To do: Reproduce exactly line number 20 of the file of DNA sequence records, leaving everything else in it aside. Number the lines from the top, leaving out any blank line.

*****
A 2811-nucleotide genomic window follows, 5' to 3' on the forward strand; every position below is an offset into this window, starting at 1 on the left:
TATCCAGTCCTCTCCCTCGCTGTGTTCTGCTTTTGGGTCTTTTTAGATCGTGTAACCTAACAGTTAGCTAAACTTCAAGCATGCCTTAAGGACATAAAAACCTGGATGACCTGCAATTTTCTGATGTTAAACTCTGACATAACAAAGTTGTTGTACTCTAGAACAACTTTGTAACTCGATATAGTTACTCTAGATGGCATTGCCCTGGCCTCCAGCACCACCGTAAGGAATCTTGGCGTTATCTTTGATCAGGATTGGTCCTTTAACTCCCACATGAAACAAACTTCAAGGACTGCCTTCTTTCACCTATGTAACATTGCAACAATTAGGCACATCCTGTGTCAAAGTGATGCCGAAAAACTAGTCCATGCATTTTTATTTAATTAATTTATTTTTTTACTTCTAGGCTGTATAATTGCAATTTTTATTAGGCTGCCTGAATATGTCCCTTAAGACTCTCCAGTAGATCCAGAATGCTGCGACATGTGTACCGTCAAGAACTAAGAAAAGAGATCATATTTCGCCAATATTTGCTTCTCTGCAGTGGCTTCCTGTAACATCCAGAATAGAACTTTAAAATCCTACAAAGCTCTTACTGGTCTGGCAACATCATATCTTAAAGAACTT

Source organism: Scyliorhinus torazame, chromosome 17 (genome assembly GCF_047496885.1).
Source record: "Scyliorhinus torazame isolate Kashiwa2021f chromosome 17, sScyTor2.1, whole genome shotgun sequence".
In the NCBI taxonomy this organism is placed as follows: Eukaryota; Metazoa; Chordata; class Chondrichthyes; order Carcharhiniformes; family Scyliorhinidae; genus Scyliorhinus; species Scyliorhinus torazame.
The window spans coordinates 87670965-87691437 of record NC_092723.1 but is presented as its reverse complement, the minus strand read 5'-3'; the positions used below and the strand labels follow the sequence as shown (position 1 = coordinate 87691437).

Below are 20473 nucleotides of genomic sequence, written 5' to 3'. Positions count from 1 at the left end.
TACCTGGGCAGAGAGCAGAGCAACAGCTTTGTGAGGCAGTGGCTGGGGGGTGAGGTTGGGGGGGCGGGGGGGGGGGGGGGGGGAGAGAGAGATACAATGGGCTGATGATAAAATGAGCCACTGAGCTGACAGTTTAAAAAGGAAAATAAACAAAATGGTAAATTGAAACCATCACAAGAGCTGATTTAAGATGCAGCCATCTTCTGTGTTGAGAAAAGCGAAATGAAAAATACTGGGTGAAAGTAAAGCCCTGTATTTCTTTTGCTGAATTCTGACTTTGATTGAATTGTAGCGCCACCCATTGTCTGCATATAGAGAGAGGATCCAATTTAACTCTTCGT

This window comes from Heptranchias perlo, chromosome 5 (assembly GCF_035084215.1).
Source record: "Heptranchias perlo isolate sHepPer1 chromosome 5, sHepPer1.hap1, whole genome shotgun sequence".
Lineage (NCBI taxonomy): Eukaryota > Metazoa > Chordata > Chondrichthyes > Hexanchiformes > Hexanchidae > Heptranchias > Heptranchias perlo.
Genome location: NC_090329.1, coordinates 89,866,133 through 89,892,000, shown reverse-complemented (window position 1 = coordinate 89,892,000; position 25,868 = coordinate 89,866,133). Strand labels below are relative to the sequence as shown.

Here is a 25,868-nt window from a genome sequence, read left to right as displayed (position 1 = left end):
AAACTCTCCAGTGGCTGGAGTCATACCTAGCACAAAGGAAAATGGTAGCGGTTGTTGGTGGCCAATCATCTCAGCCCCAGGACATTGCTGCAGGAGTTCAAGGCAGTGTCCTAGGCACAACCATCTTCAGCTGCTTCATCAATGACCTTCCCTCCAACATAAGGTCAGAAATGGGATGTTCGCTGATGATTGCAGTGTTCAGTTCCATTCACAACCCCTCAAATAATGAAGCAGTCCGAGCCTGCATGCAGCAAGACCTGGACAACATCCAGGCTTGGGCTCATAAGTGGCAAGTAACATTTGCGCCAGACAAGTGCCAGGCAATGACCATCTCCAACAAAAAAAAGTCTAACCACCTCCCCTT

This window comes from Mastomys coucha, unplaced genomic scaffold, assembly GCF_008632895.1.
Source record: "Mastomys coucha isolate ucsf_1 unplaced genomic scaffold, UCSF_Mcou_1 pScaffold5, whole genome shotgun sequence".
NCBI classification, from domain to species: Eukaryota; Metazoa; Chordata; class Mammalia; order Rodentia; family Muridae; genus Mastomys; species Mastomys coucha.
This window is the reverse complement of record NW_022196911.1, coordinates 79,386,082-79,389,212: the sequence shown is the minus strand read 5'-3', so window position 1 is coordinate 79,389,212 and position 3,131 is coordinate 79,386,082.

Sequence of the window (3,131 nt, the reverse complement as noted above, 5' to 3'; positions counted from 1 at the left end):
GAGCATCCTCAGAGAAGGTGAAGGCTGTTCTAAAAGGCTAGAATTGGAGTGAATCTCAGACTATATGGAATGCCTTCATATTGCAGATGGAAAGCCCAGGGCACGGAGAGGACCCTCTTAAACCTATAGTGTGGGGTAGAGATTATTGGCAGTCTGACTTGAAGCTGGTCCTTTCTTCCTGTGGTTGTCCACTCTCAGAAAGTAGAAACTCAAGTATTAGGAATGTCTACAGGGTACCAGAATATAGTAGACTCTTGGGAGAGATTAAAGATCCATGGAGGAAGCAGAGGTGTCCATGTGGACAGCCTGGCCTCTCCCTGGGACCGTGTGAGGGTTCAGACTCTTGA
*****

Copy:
GAGCATCCTCAGAGAAGGTGAAGGCTGTTCTAAAAGGCTAGAATTGGAGTGAATCTCAGACTATATGGAATGCCTTCATATTGCAGATGGAAAGCCCAGGGCACGGAGAGGACCCTCTTAAACCTATAGTGTGGGGTAGAGATTATTGGCAGTCTGACTTGAAGCTGGTCCTTTCTTCCTGTGGTTGTCCACTCTCAGAAAGTAGAAACTCAAGTATTAGGAATGTCTACAGGGTACCAGAATATAGTAGACTCTTGGGAGAGATTAAAGATCCATGGAGGAAGCAGAGGTGTCCATGTGGACAGCCTGGCCTCTCCCTGGGACCGTGTGAGGGTTCAGACTCTTGA